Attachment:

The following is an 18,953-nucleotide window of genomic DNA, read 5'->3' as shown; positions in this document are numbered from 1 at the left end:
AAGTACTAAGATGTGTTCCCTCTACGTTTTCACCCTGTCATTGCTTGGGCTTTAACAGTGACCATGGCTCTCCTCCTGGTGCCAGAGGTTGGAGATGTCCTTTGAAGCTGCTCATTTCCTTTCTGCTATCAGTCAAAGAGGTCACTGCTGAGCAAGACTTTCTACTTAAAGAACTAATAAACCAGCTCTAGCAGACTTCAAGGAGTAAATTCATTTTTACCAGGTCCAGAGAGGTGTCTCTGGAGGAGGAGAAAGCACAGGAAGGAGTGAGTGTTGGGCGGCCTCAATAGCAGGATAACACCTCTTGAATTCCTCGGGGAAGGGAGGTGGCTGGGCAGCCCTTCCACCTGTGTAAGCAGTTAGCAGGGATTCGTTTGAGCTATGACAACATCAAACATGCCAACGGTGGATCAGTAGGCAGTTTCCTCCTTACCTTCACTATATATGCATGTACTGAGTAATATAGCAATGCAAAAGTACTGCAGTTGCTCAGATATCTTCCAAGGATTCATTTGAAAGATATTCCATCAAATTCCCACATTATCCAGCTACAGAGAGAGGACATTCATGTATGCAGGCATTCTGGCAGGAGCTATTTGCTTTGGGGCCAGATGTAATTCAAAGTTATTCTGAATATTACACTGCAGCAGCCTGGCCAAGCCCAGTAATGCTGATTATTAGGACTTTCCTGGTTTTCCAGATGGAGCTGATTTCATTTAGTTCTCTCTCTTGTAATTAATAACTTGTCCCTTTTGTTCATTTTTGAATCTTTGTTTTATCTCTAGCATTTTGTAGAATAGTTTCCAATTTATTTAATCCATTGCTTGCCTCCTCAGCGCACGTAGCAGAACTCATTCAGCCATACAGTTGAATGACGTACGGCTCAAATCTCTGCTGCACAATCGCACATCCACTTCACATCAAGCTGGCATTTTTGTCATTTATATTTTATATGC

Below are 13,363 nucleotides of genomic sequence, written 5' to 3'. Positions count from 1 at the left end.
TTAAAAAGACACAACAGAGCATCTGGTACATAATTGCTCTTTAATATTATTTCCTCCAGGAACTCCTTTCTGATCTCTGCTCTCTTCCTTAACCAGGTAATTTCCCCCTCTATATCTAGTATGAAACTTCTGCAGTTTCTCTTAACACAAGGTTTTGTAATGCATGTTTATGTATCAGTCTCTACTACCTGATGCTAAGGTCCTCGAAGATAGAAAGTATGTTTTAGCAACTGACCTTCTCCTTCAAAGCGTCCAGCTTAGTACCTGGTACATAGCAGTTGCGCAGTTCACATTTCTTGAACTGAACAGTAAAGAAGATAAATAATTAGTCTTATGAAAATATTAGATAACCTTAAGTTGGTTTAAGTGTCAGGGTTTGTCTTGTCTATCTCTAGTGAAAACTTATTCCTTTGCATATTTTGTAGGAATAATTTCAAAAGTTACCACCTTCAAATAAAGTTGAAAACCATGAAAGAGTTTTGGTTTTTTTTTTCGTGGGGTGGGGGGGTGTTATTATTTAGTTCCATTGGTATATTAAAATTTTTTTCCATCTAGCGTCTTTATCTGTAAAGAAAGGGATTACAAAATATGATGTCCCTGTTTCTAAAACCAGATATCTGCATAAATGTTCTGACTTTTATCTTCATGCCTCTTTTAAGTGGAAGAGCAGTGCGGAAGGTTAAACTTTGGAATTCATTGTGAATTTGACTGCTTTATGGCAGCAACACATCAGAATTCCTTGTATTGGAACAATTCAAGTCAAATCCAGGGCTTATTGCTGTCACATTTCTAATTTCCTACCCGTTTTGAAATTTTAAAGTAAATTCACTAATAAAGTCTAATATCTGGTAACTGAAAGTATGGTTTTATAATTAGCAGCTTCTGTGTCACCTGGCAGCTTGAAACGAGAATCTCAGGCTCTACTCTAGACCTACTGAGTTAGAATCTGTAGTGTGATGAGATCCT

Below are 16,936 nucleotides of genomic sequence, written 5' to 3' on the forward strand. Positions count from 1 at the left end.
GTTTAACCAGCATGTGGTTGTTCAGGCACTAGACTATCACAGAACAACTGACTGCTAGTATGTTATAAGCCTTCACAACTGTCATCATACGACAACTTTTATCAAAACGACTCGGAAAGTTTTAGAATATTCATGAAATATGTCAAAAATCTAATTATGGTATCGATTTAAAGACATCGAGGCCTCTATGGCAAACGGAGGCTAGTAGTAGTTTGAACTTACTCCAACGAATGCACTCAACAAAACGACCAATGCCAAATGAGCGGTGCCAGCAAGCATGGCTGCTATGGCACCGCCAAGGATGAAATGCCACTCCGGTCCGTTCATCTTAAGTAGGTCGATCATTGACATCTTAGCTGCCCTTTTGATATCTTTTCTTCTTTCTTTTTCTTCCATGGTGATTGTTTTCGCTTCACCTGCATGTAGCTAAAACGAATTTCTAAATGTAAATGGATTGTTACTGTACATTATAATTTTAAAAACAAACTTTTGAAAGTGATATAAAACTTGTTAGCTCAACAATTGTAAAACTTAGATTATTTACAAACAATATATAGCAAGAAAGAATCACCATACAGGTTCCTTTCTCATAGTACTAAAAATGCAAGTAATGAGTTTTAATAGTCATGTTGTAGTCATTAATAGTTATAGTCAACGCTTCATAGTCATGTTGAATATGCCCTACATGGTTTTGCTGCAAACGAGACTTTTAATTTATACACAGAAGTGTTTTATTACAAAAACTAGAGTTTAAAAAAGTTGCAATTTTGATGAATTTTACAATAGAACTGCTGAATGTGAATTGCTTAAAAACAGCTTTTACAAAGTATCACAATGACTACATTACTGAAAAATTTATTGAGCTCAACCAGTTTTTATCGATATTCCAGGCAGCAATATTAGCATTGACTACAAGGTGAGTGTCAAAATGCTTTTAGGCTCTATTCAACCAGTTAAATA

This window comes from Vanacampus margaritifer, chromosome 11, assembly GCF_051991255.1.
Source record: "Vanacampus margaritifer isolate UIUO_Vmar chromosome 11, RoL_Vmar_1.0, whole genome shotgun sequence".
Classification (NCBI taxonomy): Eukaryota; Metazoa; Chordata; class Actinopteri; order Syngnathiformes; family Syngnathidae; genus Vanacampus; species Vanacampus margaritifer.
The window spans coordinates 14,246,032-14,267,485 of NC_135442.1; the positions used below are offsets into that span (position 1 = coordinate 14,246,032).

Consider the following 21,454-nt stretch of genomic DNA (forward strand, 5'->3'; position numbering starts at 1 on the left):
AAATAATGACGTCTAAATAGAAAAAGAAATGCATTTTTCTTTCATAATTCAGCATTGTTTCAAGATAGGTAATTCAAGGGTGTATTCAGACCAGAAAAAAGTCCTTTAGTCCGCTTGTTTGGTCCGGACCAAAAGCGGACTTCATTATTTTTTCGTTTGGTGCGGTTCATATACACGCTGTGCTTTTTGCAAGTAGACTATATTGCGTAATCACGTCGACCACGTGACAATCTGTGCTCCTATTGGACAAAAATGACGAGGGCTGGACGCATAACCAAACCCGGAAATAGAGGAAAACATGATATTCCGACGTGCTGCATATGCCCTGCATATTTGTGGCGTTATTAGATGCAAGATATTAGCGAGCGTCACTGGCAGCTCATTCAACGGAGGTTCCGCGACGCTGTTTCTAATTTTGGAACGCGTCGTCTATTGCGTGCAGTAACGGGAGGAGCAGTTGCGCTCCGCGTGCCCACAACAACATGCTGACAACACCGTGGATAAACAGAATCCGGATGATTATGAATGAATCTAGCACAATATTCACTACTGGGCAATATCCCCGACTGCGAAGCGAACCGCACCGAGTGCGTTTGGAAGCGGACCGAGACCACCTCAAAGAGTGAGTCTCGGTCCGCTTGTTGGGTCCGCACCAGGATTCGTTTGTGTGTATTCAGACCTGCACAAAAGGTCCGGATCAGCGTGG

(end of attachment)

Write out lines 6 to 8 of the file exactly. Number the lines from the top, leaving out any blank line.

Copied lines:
GTTTAACCAGCATGTGGTTGTTCAGGCACTAGACTATCACAGAACAACTGACTGCTAGTATGTTATAAGCCTTCACAACTGTCATCATACGACAACTTTTATCAAAACGACTCGGAAAGTTTTAGAATATTCATGAAATATGTCAAAAATCTAATTATGGTATCGATTTAAAGACATCGAGGCCTCTATGGCAAACGGAGGCTAGTAGTAGTTTGAACTTACTCCAACGAATGCACTCAACAAAACGACCAATGCCAAATGAGCGGTGCCAGCAAGCATGGCTGCTATGGCACCGCCAAGGATGAAATGCCACTCCGGTCCGTTCATCTTAAGTAGGTCGATCATTGACATCTTAGCTGCCCTTTTGATATCTTTTCTTCTTTCTTTTTCTTCCATGGTGATTGTTTTCGCTTCACCTGCATGTAGCTAAAACGAATTTCTAAATGTAAATGGATTGTTACTGTACATTATAATTTTAAAAACAAACTTTTGAAAGTGATATAAAACTTGTTAGCTCAACAATTGTAAAACTTAGATTATTTACAAACAATATATAGCAAGAAAGAATCACCATACAGGTTCCTTTCTCATAGTACTAAAAATGCAAGTAATGAGTTTTAATAGTCATGTTGTAGTCATTAATAGTTATAGTCAACGCTTCATAGTCATGTTGAATATGCCCTACATGGTTTTGCTGCAAACGAGACTTTTAATTTATACACAGAAGTGTTTTATTACAAAAACTAGAGTTTAAAAAAGTTGCAATTTTGATGAATTTTACAATAGAACTGCTGAATGTGAATTGCTTAAAAACAGCTTTTACAAAGTATCACAATGACTACATTACTGAAAAATTTATTGAGCTCAACCAGTTTTTATCGATATTCCAGGCAGCAATATTAGCATTGACTACAAGGTGAGTGTCAAAATGCTTTTAGGCTCTATTCAACCAGTTAAATA

This window comes from Vanacampus margaritifer, chromosome 11, assembly GCF_051991255.1.
Source record: "Vanacampus margaritifer isolate UIUO_Vmar chromosome 11, RoL_Vmar_1.0, whole genome shotgun sequence".